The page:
“You’d better get up to do that,” his sister advised. “Or you’re going to be the one going out. To the hospital.” W heeded her advice and stood to lock the door. “Or maybe,” she continued. “We’ll have to explain to the ambulance drivers why they can’t come in. GO AWAY! We’re on lockdown!” she demonstrated.

“But then they’d just kick in the door,” W said. “Lockdown or no, they don’t care.”

“True,” I said through my laughter.

By the time I got up from the table, I had completely forgotten about the “lockdown.” The cat was once again meowing at the door, and I let him out, clearly not thinking.

A few minutes later, J spotted the cat out the window. “I thought you let the cat in,” she said to W. “What happened to the lockdown?”

W looked out the window. “Wait… how did he get out? I let him in!”

I turned from the sink to see two kids looking at me. I shrugged sheepishly. “I forgot about the lockdown.” But then we noticed the cat going after something outside. He had clearly spotted something of interest, and he was hurrying toward it. I had been baking for an event at work, and I was sweating, so I took the opportunity to go see what he was after.

“Mom, you can’t go out. The lockdown!” the kids reminded me.

“I’ll just be a minute,” I told them. “I want to see what he is after. DON’T lock me out. There is no lockdown.” And of course, in my mind, my word was the word in this house since I pay the bills.

Nevertheless, I returned to a locked door and a sticky note. “Sorry. We are in lockdown. Come back tomorrow at 6:00 am.” Are you kidding? That’s a long time to be outside without a jacket.

I knocked on the door. “Let me in!” I laughed. “There is no lockdown!”

Yeah, they let me in. If they hadn’t, I would’ve gone to the neighbor’s house. I keep a key there just in case my kids do something crazy—like declare a lockdown and refuse to let me in!

Class Rank

The conversation started out innocently enough. We were talking about the grades my daughter earned in the third quarter, which ended on Friday. Of course, nowadays, with programs like PowerSchool, there really are no surprises when it comes to grades. If parents open that report card and don’t know what their kids’ grades are, they’re not paying attention.

But then my daughter stared talking about a student in her AP English class who was missing much of her work for last quarter because she just didn’t hand it in. Or something. This particular student was ranked number one in the class last year, but this year… not so much.

If you’re wondering why a child would choose to slack off junior year—the year that is probably the most important, as far as college admission goes—read on. The rest of the conversation is quite telling. While the subject continued on grades and class rank, the focuse shifted to my youngest.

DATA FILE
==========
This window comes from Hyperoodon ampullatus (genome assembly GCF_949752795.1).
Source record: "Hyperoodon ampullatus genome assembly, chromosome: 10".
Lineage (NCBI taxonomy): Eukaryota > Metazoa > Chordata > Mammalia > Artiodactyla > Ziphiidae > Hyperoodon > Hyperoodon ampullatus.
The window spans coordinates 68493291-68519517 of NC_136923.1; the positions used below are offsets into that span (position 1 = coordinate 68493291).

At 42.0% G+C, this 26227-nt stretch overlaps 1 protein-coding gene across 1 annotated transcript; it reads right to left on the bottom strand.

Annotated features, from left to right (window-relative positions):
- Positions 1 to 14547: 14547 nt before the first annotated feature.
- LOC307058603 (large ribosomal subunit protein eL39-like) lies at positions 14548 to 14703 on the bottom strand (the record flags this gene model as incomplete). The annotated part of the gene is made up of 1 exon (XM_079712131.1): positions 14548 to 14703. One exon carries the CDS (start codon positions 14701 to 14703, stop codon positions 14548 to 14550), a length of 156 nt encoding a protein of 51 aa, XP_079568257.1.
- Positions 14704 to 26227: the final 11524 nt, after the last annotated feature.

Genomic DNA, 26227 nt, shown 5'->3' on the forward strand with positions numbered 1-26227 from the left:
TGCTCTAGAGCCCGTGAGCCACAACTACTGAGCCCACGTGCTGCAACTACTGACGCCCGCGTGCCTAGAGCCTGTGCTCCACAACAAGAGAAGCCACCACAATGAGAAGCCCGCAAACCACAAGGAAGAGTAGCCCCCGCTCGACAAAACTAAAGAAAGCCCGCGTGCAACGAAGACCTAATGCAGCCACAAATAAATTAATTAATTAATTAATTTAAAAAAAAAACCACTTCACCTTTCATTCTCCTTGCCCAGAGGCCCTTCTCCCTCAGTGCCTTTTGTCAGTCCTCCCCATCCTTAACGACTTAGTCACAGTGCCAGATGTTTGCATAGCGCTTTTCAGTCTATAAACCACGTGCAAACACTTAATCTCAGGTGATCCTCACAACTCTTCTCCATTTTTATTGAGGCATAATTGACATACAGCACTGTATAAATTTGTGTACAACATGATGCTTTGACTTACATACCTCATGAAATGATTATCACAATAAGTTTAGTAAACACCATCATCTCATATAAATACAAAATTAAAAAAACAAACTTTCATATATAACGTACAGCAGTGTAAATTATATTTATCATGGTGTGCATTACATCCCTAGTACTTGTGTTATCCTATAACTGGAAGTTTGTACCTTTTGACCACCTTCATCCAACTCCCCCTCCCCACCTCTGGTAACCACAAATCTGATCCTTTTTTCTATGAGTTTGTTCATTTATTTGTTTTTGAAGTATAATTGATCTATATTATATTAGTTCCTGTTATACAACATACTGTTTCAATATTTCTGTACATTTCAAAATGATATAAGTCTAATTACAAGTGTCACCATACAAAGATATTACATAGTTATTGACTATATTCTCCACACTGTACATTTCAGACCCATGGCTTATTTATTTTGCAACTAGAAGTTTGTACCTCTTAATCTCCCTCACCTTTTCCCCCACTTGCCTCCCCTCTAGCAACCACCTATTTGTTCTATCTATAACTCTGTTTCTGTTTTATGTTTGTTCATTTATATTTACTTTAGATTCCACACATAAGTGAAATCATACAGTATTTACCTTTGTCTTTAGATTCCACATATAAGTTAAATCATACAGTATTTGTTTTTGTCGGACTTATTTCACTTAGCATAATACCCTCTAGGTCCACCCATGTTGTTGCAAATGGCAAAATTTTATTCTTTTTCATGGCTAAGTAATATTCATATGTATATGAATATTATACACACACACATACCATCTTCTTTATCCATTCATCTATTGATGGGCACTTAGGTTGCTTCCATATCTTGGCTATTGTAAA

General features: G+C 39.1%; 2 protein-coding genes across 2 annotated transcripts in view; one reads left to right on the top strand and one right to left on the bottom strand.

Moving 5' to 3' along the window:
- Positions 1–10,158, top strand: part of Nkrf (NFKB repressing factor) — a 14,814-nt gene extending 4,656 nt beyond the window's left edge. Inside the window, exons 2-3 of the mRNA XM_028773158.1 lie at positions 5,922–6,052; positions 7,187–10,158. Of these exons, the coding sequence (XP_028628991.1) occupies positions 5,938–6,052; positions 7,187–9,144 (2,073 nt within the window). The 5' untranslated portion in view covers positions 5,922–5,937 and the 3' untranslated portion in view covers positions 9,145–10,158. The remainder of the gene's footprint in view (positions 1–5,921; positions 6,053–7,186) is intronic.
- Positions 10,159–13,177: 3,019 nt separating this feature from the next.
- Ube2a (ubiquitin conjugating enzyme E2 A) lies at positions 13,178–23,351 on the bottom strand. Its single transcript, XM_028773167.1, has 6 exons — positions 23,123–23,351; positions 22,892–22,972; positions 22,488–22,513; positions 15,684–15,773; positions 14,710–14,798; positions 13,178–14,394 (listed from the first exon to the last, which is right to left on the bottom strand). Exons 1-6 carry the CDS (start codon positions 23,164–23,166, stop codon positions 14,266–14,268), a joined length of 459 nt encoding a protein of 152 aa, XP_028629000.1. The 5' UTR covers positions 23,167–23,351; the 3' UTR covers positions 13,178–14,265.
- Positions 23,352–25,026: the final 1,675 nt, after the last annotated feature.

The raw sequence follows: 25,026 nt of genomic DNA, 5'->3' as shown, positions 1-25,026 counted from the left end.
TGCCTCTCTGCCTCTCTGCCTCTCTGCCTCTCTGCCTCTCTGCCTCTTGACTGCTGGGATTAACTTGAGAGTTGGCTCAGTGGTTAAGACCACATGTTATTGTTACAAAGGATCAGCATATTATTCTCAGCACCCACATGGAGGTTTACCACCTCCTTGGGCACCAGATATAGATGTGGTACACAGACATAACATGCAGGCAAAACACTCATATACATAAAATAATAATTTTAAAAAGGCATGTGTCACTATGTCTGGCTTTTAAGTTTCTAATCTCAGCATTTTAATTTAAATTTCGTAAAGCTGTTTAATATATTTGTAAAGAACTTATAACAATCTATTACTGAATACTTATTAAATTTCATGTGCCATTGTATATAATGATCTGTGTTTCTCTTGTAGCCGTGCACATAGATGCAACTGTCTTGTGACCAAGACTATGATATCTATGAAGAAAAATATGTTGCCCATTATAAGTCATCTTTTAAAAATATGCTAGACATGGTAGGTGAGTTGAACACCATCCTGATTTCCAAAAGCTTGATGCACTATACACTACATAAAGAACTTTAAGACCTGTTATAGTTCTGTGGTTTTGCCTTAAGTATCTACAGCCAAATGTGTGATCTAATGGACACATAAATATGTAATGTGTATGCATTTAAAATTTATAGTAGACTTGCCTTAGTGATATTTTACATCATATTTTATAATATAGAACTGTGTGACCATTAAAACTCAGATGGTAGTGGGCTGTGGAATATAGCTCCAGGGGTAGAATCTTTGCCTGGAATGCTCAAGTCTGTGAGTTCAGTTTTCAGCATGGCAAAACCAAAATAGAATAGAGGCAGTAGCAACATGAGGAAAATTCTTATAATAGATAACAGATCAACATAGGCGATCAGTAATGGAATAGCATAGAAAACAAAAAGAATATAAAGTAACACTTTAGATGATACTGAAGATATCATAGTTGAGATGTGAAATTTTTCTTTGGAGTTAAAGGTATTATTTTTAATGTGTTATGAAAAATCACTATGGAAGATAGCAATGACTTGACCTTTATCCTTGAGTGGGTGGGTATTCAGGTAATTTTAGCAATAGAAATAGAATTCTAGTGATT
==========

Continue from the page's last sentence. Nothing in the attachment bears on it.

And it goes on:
“I’ll bet you’re valedictorian in your class,” my daughter said to her brother. Her tone was almost accusatory.

“No I’m not,” he assured her, and he named the student who is.

“Well, you’re just a freshman,” she told him. “Your classes are easy and you don’t even do any homework. Wait until junior year. The people who are working hard now will get overwhelmed and start to struggle. Then you’ll be valedictorian.” She seemed pleased with her logic.

There was a pause in the conversation, and I thought it might be over. Then she said, “But if you’re valedictorian, you’ll have to give a speech, and you won’t want to do that. You’ll have to slack off a bit. But not too much because you don’t want Guidance to notice and ask you what’s up.”

“If I’m a junior and I’m number one in the class, I’ll have to slack off more than just ‘a bit.’”

“No you won’t,” I inserted myself into the conversation. “The top few students are really close. If one grade slips just a little, you’ll slip to number two with no problem.”

“But you don’t want to be salutatorian, either,” his sister cautioned him. “There’s really no point. If you aren’t number one, may as well go for third. Then you won’t have to give a speech, and you won’t have to be second.” If there was such a thing as an audible wink, she would have inserted one here.

And that explains why the top student in the class might slack off junior year—apparently, it’s all about the speech. And this is where I insert an audible groan….

 

Missing…

Every now and then, I get a glimpse of one of the things that my children have missed in their lives. Because my children have been brought up almost exclusively by one parent, there will always be things that I could not provide and attention that they did not get.

This weekend, I took my daughter out to buy a prom dress. The dress was one she had picked out several weeks ago, and one that we almost didn’t get. Not because she didn’t want it, but because it almost wasn’t available.

As we walked into the store, we found only two of the desired style on the rack, and both were the wrong size. My daughter briefly seemed to think she could make the smaller of the two work, but I was doubtful. Nevertheless, we made our way to the fitting room to try it on. Because it is prime prom dress season, there were piles of cast-off dresses littering just about every available surface throughout the store. As we walked by the register, I spotted another dress like the one she was about to try on. Amazingly, this one was her size!

When we arrived home with the dress, I had this crazy flash of memory that caught me off guard and allowed me to glimpse something from my past that my kids are missing. When I was young, Mom would take us shopping for clothes (new school clothes, special occasion dresses, etc.). Later that day, when Dad got home from work, we would model our new clothes for him. He always had some approving comment like, “That looks sharp!” or “That’s a great dress!” Always, he was positive and supportive of our outfits and our emerging sense of style (no matter how odd or colorful). Always, he was supportive of us.

Back at home this weekend, I had the thought that my daughter should have someone so encouraging in her life, someone for whom to model her new dress. Every kid needs more than one person who will say, “Wow! That’s beautiful!” or “What a great choice you made!” or “You make me proud!”

Every now and then, I get a glimpse of what is missing, but I pause and remind myself of what my children have. Not all children have the same memories, but they will still have memories that are unique to them and to their experiences. Hopefully, no better or worse. Just different.